On Tuesday, September 12, SCLT hosted an Explore History Tour of Eaton’s ranch. Attendees learned about the history of Eatons’ Ranch and the surrounding area, toured the grounds and some of the buildings, and experienced the ranch’s beautiful location along Wolf Creek.
Jeff Wray, general manager, welcomed the group and talked about the ranch and how many people it employs during the summer to keep business running smoothly.
Pat McCune gave the history talk, saying it was the same talk he gives to the guests when they arrive at the ranch. He called it the “Story of Eatons’ Ranch”
He said he met his wife, Ann, at the ranch, saying she was a waitress one summer while he was a wrangler. They married and raised two children. They worked at Eaton’s for several summers, and in 2018 they moved to Sheridan permanently. He said that one letter he wrote in 1974 had a profound impact on his life.
He started his talk with a brief history of Absaraka, or Crow County.
McCune added about the Indian horse culture.
He added that the Bighorn Mountains and the land that Eatons’ ranch now owns has been inhabited by humans for over 10,000 years. He touched on the history of Fort Phil Kearny, the Fetterman Fight, the Rosebud and the Bozeman Trail, a portion of which runs through Eatons’ Ranch. He said he didn’t know if there had been any battles on Eaton’s land at the time, but there were a lot of skirmishes between the Indians and the soldiers in the area.
After the Indians were sent to reservations, the land around Sheridan was settled by white men, many of which were English. They brought polo with them, and Sheridan still has polo games during the summer.
He then talked about the Eatons. There were three brothers, Howard, Alden, and Willis, they were from Pittsburgh, PA, where they were prominent people there. They decided to move west, but they didn’t come directly to Sheridan; at first, they homesteaded near Medora North Dakota and started a cattle ranch. Their friends from Pittsburgh.
Eatons lived in North Dakota for 25 years, and the dude ranch was a hedge against the ups and downs of the cattle industry. Howard Eaton was also a friend of Teddy Roosevelt. Eatons’ has a Roosevelt trail, and Howard went east to ride in Roosevelt inaugural parade.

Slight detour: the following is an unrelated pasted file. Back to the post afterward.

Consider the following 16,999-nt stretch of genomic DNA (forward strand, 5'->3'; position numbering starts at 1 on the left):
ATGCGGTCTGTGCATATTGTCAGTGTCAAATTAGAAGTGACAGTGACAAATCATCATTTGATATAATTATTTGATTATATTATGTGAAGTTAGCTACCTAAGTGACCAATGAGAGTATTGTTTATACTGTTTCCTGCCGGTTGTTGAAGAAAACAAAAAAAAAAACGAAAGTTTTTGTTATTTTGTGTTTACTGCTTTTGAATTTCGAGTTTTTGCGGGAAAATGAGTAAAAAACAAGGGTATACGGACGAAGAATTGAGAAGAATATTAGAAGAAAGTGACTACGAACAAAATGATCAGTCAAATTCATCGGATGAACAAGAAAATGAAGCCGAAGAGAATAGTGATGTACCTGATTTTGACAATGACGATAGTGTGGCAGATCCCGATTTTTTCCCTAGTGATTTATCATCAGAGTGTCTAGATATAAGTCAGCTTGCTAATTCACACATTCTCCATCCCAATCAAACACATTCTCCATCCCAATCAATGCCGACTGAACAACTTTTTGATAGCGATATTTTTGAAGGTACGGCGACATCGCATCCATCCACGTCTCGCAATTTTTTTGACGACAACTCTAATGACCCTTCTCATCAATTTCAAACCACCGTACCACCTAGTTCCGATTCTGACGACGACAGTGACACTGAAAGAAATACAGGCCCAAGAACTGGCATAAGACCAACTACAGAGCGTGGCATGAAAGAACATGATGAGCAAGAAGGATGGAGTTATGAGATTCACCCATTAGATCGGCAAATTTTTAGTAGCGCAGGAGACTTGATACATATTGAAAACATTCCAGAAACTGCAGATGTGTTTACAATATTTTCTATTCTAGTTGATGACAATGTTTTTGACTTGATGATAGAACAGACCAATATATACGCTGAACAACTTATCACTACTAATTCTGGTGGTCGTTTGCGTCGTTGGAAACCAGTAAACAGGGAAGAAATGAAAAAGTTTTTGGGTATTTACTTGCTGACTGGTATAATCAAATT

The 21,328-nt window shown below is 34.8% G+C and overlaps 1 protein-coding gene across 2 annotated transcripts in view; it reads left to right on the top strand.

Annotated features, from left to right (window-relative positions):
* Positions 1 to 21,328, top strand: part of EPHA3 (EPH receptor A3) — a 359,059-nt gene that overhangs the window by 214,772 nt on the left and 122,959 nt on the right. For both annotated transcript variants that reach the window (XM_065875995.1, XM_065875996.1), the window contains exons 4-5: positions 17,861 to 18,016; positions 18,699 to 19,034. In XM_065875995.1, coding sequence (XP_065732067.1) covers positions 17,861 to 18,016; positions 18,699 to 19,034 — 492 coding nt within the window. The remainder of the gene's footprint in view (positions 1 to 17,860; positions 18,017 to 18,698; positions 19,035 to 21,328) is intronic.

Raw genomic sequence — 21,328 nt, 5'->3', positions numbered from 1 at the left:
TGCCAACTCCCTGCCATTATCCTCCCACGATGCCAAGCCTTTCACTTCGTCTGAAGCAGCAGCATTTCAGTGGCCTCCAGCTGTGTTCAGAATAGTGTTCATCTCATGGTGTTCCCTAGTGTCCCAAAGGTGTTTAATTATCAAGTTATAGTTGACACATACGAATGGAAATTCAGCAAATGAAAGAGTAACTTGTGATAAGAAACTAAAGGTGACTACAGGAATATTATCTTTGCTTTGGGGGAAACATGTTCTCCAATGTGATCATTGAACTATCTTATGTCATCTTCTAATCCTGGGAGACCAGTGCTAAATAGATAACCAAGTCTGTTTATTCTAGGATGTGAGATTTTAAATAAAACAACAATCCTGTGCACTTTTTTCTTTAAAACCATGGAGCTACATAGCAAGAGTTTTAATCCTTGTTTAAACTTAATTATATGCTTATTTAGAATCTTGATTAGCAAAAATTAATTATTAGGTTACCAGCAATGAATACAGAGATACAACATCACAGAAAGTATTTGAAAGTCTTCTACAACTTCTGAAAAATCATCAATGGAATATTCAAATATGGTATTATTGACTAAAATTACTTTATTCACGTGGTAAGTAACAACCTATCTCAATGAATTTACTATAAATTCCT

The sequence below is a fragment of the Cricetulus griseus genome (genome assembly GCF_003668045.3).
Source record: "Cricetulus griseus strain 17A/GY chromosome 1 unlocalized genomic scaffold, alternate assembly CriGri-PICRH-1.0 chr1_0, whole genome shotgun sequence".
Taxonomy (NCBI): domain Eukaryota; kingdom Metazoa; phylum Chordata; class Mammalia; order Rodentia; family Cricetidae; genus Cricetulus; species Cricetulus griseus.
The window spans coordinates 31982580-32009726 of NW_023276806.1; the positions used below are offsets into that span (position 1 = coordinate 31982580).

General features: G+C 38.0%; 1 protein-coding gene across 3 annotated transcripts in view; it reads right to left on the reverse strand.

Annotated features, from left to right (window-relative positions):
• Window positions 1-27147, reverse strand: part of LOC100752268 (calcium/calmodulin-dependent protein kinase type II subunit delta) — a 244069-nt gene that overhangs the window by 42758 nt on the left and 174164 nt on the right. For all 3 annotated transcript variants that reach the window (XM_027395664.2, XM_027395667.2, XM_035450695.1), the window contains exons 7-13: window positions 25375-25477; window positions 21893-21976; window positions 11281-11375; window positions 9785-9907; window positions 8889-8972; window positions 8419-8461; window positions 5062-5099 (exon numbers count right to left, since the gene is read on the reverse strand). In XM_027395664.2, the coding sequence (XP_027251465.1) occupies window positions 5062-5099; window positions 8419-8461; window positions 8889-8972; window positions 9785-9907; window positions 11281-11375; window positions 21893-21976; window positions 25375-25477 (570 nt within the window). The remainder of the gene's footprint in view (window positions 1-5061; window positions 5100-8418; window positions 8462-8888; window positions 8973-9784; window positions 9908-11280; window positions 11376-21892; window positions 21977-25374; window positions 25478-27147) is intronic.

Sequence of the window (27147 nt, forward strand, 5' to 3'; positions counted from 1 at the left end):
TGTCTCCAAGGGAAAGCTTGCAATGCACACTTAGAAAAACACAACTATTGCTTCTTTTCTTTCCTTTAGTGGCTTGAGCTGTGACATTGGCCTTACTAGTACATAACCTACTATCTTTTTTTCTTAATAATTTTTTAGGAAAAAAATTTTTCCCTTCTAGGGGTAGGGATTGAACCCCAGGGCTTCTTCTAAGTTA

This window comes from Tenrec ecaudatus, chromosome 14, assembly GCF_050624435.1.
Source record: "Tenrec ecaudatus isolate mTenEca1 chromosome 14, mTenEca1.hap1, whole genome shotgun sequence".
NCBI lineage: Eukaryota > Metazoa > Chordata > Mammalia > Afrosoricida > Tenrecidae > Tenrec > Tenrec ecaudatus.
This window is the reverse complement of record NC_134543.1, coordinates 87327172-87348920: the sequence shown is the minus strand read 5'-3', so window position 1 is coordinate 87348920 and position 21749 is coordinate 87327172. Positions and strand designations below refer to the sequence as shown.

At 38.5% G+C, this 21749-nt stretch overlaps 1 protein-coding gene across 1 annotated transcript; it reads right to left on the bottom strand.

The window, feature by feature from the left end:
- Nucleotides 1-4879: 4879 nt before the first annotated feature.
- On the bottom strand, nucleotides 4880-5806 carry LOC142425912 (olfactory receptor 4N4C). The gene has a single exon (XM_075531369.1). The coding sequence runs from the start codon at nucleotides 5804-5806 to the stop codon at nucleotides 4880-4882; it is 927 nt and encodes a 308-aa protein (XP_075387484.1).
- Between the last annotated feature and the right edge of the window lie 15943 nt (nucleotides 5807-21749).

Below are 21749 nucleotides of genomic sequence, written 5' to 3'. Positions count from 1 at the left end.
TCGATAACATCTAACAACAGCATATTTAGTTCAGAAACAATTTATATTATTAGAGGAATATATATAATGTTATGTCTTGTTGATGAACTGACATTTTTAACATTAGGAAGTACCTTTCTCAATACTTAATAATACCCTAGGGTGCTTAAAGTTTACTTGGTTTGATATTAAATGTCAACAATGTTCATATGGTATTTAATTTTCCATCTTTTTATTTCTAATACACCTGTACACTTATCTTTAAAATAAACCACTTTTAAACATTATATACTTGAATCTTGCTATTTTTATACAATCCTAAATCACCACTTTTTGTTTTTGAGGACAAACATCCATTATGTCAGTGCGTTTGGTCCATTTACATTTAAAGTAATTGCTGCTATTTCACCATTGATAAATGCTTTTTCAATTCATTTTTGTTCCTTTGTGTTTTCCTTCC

They outgrew the Medora ranch, and purchased what is now the Eaton ranch in 1904. The main house was there at the time, but not much else. As Wray said, Howard Hall, which is used for various activities and dances during the summer season, was built in 1908.
McCune continued his talk about some of the interesting things that happened in the early days of the ranch.
Although there have been other re-introductions, this successful attempt was the first one. The State of Wyoming presented Eatons with a certificate thanking them for bringing the elk back. (A story about the elk re-introduction appeared on Sheridanmedia April 25, 2021)
Soon the dude horse herd outgrew the Wolf Creek Ranch, so in the 1920s they purchased another ranch, the Bar 11, near Etcheta, outside of Gillette. Each winter they pulled the shoes off the horses and drove them the 100 miles to the winter range and turned them out to ‘live like antelope’ all winter, bringing them back to the main ranch in the spring.
Although now they truck the horses down in the fall, every spring they still hold the horse drive from Etchea to Sheridan. It is an annual event for people to watch them go through Sheridan up Fifth Street. McCune said he has ridden the trip many times.
Only one Eaton brother, Alden, married and he had one son, Big Bill Eaton, who ran the ranch and was for years arena director at the Sheridan WYO Rodeo. He was a large man and could throw a big enough loop to rope six horses with six riders.
Today, Eatons’ is owned by the fifth generation of the Eaton family. It has been in business for over 140 years and can accommodate 125 guests in their 51 individual cabins. There is riding, hiking, fishing, photography and many other activities that guest can enjoy.
This program will be repeated on September 19, 10 a.m., leaving from the TRVCC in Dayton. For more information go to Sheridan Community Land Trust website.
RSVP Required: Contact Chad Aksamit @ TRVCC
Email firstname.lastname@example.org or call 307-655-9419